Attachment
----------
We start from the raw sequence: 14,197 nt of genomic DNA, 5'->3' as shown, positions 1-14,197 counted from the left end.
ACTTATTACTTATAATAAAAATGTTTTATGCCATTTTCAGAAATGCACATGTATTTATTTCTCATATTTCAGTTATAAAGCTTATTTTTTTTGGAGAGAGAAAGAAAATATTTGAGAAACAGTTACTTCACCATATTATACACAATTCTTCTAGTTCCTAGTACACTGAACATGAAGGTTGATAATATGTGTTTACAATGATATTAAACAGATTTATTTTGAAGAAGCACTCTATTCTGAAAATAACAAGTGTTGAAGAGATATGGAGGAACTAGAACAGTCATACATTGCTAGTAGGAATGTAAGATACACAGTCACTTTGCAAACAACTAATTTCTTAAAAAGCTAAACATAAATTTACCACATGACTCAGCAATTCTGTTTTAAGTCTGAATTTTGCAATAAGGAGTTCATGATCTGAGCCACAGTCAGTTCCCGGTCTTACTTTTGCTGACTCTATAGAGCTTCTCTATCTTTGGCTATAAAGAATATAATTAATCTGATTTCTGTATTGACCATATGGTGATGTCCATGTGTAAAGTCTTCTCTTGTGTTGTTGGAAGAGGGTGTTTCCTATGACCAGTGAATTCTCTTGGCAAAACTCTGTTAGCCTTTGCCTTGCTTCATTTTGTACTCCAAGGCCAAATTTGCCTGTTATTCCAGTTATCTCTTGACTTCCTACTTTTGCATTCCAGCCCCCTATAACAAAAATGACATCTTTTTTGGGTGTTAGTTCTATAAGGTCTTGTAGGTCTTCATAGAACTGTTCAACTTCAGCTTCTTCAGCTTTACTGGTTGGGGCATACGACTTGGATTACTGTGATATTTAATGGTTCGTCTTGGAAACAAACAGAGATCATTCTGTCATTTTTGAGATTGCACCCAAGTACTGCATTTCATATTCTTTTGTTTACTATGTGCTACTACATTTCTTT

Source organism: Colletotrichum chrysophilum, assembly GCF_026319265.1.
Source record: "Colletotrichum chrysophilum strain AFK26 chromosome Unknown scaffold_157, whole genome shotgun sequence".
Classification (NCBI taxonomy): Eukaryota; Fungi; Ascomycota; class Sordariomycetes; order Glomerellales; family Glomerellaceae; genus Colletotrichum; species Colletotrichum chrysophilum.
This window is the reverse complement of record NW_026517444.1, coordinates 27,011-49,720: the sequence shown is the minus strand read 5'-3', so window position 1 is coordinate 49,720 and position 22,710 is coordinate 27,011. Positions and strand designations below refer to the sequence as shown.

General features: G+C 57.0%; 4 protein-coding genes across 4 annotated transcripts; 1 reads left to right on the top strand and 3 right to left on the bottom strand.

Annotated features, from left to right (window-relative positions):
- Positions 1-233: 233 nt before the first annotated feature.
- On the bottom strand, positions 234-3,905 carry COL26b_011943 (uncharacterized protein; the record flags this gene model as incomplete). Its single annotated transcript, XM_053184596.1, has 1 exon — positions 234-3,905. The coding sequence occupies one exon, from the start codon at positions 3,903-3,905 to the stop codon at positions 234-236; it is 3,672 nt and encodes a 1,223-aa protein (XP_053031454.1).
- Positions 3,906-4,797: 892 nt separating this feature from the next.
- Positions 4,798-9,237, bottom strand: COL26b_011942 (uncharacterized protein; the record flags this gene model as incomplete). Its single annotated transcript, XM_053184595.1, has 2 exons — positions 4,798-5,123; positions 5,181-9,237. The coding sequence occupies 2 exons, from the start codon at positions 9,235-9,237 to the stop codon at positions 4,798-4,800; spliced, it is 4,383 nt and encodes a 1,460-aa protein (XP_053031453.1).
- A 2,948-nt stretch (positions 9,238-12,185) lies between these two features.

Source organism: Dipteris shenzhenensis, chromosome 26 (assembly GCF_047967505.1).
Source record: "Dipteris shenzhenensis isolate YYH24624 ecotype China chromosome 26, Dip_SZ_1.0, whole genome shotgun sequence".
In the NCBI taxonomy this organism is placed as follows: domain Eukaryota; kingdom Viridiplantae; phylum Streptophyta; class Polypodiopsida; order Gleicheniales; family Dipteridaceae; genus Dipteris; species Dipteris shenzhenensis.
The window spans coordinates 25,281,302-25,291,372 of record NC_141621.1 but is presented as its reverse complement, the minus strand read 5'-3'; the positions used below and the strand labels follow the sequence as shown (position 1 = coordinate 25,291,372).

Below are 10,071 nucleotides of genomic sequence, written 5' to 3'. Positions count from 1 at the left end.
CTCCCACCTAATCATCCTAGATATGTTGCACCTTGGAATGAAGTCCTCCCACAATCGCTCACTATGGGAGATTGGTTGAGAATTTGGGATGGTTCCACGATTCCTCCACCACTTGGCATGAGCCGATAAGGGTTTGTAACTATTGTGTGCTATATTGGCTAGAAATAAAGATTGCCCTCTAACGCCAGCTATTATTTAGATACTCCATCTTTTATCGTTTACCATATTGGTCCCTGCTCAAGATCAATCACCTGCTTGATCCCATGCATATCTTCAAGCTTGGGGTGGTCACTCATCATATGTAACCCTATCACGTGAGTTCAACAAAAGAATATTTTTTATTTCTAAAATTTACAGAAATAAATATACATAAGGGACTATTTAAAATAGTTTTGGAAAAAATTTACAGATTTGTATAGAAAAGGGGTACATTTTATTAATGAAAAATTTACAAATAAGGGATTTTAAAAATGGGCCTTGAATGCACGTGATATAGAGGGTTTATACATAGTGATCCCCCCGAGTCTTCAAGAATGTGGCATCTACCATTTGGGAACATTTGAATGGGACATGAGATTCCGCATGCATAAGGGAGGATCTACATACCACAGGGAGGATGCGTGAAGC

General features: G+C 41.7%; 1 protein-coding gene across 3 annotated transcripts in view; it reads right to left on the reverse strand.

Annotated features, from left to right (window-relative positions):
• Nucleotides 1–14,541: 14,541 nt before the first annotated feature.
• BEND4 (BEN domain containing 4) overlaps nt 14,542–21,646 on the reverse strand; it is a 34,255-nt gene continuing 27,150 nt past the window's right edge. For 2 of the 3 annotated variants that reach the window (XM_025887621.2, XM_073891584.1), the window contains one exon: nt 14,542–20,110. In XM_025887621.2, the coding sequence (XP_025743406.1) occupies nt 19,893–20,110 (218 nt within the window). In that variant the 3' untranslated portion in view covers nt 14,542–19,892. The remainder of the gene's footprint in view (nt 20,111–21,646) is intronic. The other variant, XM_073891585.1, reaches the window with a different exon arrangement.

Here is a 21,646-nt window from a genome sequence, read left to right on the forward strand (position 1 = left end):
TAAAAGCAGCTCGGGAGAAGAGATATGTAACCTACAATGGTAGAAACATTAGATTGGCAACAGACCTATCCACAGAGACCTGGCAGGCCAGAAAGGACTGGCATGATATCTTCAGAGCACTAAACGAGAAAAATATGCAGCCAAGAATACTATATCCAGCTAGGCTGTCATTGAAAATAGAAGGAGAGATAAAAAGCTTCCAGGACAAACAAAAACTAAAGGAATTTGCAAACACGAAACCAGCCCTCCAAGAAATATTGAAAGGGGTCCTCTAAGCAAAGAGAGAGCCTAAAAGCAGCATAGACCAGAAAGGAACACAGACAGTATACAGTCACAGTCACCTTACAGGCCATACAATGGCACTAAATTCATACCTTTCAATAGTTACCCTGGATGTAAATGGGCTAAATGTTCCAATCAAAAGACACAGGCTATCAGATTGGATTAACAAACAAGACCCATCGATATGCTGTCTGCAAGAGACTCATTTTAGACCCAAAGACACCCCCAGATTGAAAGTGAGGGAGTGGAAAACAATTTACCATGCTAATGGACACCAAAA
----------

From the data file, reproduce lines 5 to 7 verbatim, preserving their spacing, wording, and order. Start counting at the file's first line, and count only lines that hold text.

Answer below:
Classification (NCBI taxonomy): Eukaryota; Fungi; Ascomycota; class Sordariomycetes; order Glomerellales; family Glomerellaceae; genus Colletotrichum; species Colletotrichum chrysophilum.
This window is the reverse complement of record NW_026517444.1, coordinates 27,011-49,720: the sequence shown is the minus strand read 5'-3', so window position 1 is coordinate 49,720 and position 22,710 is coordinate 27,011. Positions and strand designations below refer to the sequence as shown.

General features: G+C 57.0%; 4 protein-coding genes across 4 annotated transcripts; 1 reads left to right on the top strand and 3 right to left on the bottom strand.